These are the artworks of his maturity.

Great space now has the paintings with a dreamlike character, because the dream, according to Guido Aloise, has always been a great source of inspiration. Many of his works are tales of the unconscious, where the fears and childhood trauma of the loss of the mother (experienced as abandonment) are clearly visible and recurrent.

These are the paintings where it is easier to find repeated symbols: from Pulcinella to Don Quixote, melancholy heroes and losers, often representations of himself as he loved to play the role of the misunderstood and lonely artist in his battles.

And in these works there is always a sad and, at the same time, refined atmosphere, just as he conceived the aesthetic, courtly and elitist value.

Throughout his artistic career he has maintained, then, a very strong bond with his native land, portraying it in the few landscapes and in the many oneiric and social denunciation compositions.

Therefore, “mother” Calabria is always present in Guido Aloise’s soul and memories.

He doesn’t follow fashions, he’s not a radical chic, he doesn’t frequent the environments that matter or that make him a denouncing artist, he doesn’t do drugs, he doesn’t experiment extreme instruments. He follows the tradition of drawing, and this makes him unattractive to contemporary critics.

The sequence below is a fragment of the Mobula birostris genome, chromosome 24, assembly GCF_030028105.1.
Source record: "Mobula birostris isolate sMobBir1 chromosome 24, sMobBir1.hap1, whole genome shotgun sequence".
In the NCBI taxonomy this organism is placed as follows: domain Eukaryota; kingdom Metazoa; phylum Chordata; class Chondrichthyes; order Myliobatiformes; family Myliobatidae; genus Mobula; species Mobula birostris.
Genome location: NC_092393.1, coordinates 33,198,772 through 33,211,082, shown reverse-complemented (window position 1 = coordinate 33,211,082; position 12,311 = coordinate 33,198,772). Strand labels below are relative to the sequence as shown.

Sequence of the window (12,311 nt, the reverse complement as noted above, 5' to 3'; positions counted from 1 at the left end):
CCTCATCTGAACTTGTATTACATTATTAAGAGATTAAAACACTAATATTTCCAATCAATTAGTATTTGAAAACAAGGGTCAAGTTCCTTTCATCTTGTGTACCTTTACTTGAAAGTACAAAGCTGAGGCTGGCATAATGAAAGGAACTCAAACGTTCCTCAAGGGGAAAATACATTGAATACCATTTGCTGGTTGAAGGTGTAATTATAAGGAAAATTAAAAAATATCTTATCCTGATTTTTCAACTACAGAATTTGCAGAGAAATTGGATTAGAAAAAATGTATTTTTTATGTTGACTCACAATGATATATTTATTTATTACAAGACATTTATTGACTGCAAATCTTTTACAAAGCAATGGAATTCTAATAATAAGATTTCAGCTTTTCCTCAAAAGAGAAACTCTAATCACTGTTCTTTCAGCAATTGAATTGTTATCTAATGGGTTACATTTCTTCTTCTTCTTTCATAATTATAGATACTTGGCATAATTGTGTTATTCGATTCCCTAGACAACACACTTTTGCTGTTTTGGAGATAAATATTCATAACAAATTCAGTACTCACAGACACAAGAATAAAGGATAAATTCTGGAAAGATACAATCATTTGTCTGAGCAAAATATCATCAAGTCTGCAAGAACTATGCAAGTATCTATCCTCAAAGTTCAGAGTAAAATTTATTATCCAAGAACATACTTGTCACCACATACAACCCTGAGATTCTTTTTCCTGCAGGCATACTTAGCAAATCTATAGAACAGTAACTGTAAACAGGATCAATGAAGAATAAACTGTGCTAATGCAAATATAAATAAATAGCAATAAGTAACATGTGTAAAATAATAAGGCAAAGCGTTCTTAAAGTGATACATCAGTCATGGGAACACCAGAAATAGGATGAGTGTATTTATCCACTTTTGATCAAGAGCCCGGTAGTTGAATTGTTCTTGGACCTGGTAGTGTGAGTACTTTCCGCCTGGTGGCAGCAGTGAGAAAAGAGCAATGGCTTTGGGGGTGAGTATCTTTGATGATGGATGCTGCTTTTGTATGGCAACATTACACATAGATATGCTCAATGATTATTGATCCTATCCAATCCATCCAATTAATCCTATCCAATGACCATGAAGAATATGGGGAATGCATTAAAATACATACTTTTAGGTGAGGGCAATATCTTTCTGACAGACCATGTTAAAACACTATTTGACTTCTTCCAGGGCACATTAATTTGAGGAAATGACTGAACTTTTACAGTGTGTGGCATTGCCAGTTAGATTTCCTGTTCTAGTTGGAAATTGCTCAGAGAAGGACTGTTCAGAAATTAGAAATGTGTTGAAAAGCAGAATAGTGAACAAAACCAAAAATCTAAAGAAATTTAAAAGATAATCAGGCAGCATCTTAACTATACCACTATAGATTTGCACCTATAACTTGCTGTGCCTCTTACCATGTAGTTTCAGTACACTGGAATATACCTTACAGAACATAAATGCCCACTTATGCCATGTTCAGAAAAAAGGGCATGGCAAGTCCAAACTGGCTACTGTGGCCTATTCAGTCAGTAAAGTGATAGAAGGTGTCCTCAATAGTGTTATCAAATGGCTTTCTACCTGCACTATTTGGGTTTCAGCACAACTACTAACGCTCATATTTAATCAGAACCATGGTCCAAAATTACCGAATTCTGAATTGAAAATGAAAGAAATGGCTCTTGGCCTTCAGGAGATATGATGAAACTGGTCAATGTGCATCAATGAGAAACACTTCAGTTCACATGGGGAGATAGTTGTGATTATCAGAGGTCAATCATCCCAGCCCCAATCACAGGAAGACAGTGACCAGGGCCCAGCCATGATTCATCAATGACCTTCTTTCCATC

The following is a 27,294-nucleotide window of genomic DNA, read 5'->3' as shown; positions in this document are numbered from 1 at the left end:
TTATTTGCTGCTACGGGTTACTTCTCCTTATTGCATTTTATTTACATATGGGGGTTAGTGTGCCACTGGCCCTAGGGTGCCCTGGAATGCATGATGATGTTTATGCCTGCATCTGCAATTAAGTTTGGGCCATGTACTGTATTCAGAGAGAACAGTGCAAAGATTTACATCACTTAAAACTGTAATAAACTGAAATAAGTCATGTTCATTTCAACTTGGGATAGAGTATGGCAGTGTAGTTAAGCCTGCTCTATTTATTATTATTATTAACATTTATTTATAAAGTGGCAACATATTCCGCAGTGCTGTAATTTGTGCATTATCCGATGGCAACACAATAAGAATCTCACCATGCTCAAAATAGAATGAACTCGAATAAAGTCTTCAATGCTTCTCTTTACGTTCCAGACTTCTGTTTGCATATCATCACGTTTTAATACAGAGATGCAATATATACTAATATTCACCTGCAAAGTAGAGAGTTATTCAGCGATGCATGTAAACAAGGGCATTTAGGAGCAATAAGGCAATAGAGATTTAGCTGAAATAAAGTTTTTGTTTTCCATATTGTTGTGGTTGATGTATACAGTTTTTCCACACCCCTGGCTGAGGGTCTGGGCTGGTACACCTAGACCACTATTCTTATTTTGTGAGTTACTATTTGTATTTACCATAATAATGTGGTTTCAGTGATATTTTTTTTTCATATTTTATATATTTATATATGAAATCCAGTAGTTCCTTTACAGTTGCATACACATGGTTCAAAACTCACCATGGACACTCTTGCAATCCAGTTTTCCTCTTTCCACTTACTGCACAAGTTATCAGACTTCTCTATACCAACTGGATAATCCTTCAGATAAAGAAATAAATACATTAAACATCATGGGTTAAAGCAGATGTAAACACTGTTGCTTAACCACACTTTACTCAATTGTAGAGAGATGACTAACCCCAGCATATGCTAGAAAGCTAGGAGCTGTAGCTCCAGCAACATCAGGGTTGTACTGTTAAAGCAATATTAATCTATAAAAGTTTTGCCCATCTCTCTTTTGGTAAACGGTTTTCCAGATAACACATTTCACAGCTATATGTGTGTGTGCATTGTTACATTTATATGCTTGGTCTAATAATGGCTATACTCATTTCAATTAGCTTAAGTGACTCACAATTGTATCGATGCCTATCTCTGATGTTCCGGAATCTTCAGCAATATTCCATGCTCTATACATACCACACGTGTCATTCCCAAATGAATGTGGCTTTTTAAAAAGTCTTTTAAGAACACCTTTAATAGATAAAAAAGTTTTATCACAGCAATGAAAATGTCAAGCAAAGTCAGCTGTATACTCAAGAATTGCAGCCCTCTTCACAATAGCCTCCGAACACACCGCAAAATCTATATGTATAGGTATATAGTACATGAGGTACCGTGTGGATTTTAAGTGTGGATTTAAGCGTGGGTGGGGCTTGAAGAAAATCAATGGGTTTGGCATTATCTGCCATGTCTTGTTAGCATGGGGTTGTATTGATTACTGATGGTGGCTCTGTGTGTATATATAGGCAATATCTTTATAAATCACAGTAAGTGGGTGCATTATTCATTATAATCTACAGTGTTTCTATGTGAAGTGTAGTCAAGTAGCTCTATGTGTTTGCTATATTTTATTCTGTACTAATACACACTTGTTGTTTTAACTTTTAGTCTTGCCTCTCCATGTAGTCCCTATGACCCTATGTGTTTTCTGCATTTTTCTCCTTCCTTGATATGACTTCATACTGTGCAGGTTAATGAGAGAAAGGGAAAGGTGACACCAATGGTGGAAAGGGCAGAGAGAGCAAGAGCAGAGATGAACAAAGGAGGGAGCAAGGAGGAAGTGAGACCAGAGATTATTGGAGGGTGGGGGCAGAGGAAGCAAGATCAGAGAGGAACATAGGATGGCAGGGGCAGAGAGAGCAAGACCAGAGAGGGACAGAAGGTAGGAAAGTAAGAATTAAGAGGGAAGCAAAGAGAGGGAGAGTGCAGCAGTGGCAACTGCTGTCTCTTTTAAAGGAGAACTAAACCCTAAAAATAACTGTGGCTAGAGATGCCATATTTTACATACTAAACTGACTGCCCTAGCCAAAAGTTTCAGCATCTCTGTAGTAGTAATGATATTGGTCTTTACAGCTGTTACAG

Placing Guido Aloise in a historical-artistic context is therefore difficult, because for what has already been said and for his solitary nature, for his lack of diplomacy, for his hatred of compromise and for his very low propensity for political fellowship, he becomes a wandering and unaligned figure.

These characteristics were undesirable in the intellectual Rome of that period, where “figurative painting” meant either decoration or political and propaganda painting.

The media circus and the elite of the critics granted visibility and consideration only to those who belonged to the categories or cursed painters, or to the members of certain political parties.

For this and much more, Guido Aloise deliberately isolated himself, he never belonged to groups, currents, circles. And this has had a price, dear to pay.

And in these works there is always a sad and at the same time refined atmosphere, just as he conceived the aesthetic, courtly and elitist value.

Throughout his artistic career he has maintained, then, a very strong bond with his native land, portraying it in the few landscapes and in the many oneiric and social denunciation compositions.

Therefore, Calabria, conceived as a mother, is always present in Guido Aloise’s soul and memories.

And this umbilical cord will never break until his death, since it is continually strengthened by visits, at least annually, to his dear native land, Fiumefreddo Bruzio.